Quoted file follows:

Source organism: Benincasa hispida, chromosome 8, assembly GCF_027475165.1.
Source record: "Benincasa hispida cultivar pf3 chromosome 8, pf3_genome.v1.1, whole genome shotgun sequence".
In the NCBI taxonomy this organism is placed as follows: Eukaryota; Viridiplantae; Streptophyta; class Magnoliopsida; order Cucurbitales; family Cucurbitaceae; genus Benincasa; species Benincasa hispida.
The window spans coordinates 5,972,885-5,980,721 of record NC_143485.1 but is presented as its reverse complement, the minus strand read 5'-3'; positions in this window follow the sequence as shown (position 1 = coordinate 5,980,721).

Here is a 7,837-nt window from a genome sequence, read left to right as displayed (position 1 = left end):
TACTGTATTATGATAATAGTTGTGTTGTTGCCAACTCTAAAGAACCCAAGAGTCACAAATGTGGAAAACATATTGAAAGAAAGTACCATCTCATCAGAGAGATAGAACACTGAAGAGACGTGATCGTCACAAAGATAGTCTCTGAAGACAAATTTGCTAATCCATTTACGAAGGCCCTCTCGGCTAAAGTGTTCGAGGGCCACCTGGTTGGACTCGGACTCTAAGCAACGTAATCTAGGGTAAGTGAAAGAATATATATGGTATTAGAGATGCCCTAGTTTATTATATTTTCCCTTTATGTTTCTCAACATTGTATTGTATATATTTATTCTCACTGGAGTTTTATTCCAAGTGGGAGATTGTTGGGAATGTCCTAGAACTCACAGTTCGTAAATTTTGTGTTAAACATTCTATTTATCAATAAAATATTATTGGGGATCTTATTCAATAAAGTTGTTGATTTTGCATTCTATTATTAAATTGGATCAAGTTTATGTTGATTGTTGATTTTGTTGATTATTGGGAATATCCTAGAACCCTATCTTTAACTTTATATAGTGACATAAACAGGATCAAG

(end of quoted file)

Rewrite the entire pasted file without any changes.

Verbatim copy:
Source organism: Benincasa hispida, chromosome 8, assembly GCF_027475165.1.
Source record: "Benincasa hispida cultivar pf3 chromosome 8, pf3_genome.v1.1, whole genome shotgun sequence".
In the NCBI taxonomy this organism is placed as follows: Eukaryota; Viridiplantae; Streptophyta; class Magnoliopsida; order Cucurbitales; family Cucurbitaceae; genus Benincasa; species Benincasa hispida.
The window spans coordinates 5,972,885-5,980,721 of record NC_143485.1 but is presented as its reverse complement, the minus strand read 5'-3'; positions in this window follow the sequence as shown (position 1 = coordinate 5,980,721).

Here is a 7,837-nt window from a genome sequence, read left to right as displayed (position 1 = left end):
TACTGTATTATGATAATAGTTGTGTTGTTGCCAACTCTAAAGAACCCAAGAGTCACAAATGTGGAAAACATATTGAAAGAAAGTACCATCTCATCAGAGAGATAGAACACTGAAGAGACGTGATCGTCACAAAGATAGTCTCTGAAGACAAATTTGCTAATCCATTTACGAAGGCCCTCTCGGCTAAAGTGTTCGAGGGCCACCTGGTTGGACTCGGACTCTAAGCAACGTAATCTAGGGTAAGTGAAAGAATATATATGGTATTAGAGATGCCCTAGTTTATTATATTTTCCCTTTATGTTTCTCAACATTGTATTGTATATATTTATTCTCACTGGAGTTTTATTCCAAGTGGGAGATTGTTGGGAATGTCCTAGAACTCACAGTTCGTAAATTTTGTGTTAAACATTCTATTTATCAATAAAATATTATTGGGGATCTTATTCAATAAAGTTGTTGATTTTGCATTCTATTATTAAATTGGATCAAGTTTATGTTGATTGTTGATTTTGTTGATTATTGGGAATATCCTAGAACCCTATCTTTAACTTTATATAGTGACATAAACAGGATCAAG